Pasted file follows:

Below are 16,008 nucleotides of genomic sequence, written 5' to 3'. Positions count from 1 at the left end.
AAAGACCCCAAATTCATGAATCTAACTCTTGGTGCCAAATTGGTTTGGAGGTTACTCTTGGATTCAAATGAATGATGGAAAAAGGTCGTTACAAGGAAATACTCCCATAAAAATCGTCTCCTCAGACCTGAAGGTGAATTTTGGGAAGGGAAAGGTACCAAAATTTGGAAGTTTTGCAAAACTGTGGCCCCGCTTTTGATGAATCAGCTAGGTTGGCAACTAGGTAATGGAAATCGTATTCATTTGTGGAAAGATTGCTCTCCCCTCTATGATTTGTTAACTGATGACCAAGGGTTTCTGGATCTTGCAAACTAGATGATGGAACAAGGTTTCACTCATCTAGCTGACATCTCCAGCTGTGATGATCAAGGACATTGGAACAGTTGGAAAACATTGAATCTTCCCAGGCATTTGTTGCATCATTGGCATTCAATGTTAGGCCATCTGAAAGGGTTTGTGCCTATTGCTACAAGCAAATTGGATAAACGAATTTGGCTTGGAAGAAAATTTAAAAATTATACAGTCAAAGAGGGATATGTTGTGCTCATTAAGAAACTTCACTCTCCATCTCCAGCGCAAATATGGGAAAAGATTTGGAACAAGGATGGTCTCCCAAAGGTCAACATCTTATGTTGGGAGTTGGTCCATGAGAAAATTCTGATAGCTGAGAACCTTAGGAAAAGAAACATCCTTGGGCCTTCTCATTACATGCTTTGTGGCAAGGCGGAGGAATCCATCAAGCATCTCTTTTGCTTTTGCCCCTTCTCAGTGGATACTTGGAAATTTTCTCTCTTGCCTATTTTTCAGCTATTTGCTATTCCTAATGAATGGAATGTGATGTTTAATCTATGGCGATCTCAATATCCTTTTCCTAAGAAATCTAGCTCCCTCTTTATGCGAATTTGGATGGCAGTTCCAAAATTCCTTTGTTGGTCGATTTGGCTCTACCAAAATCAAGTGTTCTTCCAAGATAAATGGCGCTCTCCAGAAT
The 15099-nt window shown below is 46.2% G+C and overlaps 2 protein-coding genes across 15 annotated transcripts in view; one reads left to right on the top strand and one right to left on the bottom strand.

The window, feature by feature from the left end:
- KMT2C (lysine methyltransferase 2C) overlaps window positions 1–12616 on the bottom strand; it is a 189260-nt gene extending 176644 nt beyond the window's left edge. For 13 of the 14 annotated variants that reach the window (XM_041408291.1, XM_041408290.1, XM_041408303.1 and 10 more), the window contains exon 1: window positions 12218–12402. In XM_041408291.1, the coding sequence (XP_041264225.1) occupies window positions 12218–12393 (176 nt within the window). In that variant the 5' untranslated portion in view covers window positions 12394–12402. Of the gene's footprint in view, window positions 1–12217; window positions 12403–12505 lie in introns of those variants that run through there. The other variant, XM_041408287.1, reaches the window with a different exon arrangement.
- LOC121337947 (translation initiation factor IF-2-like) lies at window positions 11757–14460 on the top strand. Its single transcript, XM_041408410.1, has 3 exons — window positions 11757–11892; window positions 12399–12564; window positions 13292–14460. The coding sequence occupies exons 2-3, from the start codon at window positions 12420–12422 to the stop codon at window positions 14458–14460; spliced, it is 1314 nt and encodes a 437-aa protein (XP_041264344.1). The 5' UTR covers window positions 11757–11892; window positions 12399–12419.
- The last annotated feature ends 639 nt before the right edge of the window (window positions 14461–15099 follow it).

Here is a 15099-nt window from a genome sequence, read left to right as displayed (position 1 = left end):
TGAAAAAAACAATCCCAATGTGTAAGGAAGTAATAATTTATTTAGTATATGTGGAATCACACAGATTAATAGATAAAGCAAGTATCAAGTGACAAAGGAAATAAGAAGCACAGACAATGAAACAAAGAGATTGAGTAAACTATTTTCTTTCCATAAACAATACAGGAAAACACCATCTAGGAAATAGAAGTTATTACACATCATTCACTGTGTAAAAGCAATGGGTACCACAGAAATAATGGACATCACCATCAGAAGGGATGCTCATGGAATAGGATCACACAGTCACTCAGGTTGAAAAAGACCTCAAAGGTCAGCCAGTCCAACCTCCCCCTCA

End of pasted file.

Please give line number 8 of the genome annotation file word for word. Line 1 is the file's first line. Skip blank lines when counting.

Here is a 15099-nt window from a genome sequence, read left to right as displayed (position 1 = left end):